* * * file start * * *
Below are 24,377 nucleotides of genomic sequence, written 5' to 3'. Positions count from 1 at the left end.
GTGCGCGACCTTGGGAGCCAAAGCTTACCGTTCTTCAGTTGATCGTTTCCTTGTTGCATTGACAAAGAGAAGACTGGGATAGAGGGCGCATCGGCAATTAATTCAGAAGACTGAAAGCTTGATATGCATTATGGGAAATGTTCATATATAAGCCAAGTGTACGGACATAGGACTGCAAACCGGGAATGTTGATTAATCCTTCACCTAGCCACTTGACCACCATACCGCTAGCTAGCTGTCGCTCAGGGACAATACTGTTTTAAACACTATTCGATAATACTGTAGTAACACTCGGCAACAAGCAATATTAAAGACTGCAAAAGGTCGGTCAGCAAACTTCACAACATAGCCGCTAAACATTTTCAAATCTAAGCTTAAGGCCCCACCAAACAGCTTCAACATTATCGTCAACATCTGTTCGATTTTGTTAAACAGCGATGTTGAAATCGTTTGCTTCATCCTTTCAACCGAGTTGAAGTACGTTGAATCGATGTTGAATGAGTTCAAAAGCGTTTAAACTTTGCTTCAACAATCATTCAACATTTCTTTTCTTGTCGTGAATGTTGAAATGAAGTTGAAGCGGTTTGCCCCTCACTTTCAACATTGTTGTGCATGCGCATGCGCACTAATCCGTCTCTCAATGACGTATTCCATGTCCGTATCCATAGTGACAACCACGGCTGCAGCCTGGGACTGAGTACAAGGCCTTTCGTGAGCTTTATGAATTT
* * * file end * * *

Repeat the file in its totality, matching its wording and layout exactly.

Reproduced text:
Below are 24,377 nucleotides of genomic sequence, written 5' to 3'. Positions count from 1 at the left end.
GTGCGCGACCTTGGGAGCCAAAGCTTACCGTTCTTCAGTTGATCGTTTCCTTGTTGCATTGACAAAGAGAAGACTGGGATAGAGGGCGCATCGGCAATTAATTCAGAAGACTGAAAGCTTGATATGCATTATGGGAAATGTTCATATATAAGCCAAGTGTACGGACATAGGACTGCAAACCGGGAATGTTGATTAATCCTTCACCTAGCCACTTGACCACCATACCGCTAGCTAGCTGTCGCTCAGGGACAATACTGTTTTAAACACTATTCGATAATACTGTAGTAACACTCGGCAACAAGCAATATTAAAGACTGCAAAAGGTCGGTCAGCAAACTTCACAACATAGCCGCTAAACATTTTCAAATCTAAGCTTAAGGCCCCACCAAACAGCTTCAACATTATCGTCAACATCTGTTCGATTTTGTTAAACAGCGATGTTGAAATCGTTTGCTTCATCCTTTCAACCGAGTTGAAGTACGTTGAATCGATGTTGAATGAGTTCAAAAGCGTTTAAACTTTGCTTCAACAATCATTCAACATTTCTTTTCTTGTCGTGAATGTTGAAATGAAGTTGAAGCGGTTTGCCCCTCACTTTCAACATTGTTGTGCATGCGCATGCGCACTAATCCGTCTCTCAATGACGTATTCCATGTCCGTATCCATAGTGACAACCACGGCTGCAGCCTGGGACTGAGTACAAGGCCTTTCGTGAGCTTTATGAATTT